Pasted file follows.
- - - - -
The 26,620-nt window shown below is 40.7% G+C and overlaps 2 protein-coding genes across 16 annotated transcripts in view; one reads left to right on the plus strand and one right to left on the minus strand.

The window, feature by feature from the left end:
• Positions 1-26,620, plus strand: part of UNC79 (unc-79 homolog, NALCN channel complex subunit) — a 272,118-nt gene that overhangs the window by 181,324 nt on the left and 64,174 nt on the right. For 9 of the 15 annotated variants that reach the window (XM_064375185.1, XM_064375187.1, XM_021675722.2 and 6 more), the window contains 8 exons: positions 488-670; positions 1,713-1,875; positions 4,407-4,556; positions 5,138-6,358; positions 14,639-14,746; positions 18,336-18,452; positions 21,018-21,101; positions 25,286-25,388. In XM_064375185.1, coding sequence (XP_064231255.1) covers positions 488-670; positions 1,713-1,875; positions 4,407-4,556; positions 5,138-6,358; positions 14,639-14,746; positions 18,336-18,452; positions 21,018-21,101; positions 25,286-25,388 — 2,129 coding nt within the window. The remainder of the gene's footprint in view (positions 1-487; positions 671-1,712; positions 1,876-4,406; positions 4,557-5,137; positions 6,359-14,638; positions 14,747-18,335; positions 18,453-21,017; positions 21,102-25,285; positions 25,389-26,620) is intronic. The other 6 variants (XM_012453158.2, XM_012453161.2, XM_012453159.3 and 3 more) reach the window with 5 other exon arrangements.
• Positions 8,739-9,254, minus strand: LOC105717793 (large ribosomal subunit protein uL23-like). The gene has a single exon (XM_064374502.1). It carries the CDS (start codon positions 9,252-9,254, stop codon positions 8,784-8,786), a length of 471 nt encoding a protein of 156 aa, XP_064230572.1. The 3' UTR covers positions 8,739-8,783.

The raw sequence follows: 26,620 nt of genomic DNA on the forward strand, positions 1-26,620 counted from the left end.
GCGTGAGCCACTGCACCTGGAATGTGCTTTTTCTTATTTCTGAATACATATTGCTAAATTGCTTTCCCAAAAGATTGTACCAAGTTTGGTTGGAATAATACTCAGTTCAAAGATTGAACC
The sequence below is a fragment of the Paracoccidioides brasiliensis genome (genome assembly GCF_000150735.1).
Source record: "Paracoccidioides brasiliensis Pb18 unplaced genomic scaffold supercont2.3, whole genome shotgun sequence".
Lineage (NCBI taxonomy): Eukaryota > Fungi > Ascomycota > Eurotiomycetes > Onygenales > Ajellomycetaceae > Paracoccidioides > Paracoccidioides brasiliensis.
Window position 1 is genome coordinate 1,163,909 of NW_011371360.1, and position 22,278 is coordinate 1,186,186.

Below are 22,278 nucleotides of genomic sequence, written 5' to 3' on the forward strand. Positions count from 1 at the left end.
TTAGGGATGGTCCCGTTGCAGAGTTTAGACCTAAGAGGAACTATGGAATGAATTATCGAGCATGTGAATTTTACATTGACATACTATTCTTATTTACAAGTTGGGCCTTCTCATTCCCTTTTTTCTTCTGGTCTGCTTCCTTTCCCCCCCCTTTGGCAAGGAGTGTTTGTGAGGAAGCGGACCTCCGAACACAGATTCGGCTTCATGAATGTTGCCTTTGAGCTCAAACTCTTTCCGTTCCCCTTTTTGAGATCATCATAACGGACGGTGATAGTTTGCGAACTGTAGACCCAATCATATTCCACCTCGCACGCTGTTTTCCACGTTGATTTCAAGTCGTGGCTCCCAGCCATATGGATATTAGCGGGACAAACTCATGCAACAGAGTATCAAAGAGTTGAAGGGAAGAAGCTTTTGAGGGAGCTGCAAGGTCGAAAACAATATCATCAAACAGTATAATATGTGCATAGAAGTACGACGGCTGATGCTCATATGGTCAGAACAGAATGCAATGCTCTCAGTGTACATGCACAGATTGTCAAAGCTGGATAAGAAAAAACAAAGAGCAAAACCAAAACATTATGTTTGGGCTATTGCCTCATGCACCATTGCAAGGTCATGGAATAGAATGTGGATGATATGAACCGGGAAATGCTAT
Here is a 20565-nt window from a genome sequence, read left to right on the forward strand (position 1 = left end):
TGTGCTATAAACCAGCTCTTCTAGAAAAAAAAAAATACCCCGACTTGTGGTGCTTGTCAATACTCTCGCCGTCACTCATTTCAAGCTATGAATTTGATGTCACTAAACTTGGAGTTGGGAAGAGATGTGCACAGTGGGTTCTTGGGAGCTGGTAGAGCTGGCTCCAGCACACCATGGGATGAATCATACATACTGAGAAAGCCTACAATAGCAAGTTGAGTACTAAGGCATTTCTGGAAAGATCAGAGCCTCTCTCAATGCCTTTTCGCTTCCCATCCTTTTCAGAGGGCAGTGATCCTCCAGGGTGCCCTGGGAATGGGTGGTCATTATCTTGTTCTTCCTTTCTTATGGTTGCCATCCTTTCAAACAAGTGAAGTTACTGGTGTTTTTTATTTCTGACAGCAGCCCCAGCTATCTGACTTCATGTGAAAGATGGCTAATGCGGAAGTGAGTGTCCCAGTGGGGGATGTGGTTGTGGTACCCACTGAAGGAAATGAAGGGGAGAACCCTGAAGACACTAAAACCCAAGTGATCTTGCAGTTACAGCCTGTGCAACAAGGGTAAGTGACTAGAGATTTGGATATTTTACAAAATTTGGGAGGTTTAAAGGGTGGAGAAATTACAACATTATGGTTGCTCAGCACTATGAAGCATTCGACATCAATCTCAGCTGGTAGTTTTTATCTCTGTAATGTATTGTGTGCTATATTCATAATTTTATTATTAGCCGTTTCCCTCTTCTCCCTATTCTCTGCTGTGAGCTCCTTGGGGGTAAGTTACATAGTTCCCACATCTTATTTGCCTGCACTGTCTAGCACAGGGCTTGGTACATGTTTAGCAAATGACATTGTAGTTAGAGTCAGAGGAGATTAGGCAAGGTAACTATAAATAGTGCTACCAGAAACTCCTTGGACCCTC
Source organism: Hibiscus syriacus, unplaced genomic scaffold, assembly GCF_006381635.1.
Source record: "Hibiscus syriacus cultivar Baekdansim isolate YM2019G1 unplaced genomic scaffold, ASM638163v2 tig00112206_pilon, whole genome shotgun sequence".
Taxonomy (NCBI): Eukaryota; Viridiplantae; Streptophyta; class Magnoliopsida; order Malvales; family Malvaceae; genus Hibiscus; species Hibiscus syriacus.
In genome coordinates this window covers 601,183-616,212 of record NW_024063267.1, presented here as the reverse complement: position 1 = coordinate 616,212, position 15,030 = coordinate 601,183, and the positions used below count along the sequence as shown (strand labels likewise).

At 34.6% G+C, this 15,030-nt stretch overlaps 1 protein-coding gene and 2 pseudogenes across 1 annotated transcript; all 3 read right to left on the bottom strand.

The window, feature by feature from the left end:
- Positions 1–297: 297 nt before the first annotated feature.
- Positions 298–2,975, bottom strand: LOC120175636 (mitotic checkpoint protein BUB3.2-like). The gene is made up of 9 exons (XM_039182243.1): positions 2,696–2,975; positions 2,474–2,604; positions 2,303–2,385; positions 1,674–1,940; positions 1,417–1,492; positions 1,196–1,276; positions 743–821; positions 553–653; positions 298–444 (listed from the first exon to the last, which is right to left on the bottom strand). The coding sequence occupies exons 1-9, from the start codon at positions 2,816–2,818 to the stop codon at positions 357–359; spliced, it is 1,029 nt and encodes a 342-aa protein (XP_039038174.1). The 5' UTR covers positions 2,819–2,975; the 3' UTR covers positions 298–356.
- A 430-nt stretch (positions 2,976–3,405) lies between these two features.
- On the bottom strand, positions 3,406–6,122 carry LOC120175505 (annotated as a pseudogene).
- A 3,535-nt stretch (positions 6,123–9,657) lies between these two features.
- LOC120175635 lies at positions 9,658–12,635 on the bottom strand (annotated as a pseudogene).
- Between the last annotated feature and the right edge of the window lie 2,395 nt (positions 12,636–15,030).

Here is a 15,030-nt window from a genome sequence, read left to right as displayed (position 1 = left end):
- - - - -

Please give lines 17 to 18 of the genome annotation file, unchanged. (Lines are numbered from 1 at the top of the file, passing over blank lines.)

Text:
Taxonomy (NCBI): Eukaryota; Viridiplantae; Streptophyta; class Magnoliopsida; order Malvales; family Malvaceae; genus Hibiscus; species Hibiscus syriacus.
In genome coordinates this window covers 601,183-616,212 of record NW_024063267.1, presented here as the reverse complement: position 1 = coordinate 616,212, position 15,030 = coordinate 601,183, and the positions used below count along the sequence as shown (strand labels likewise).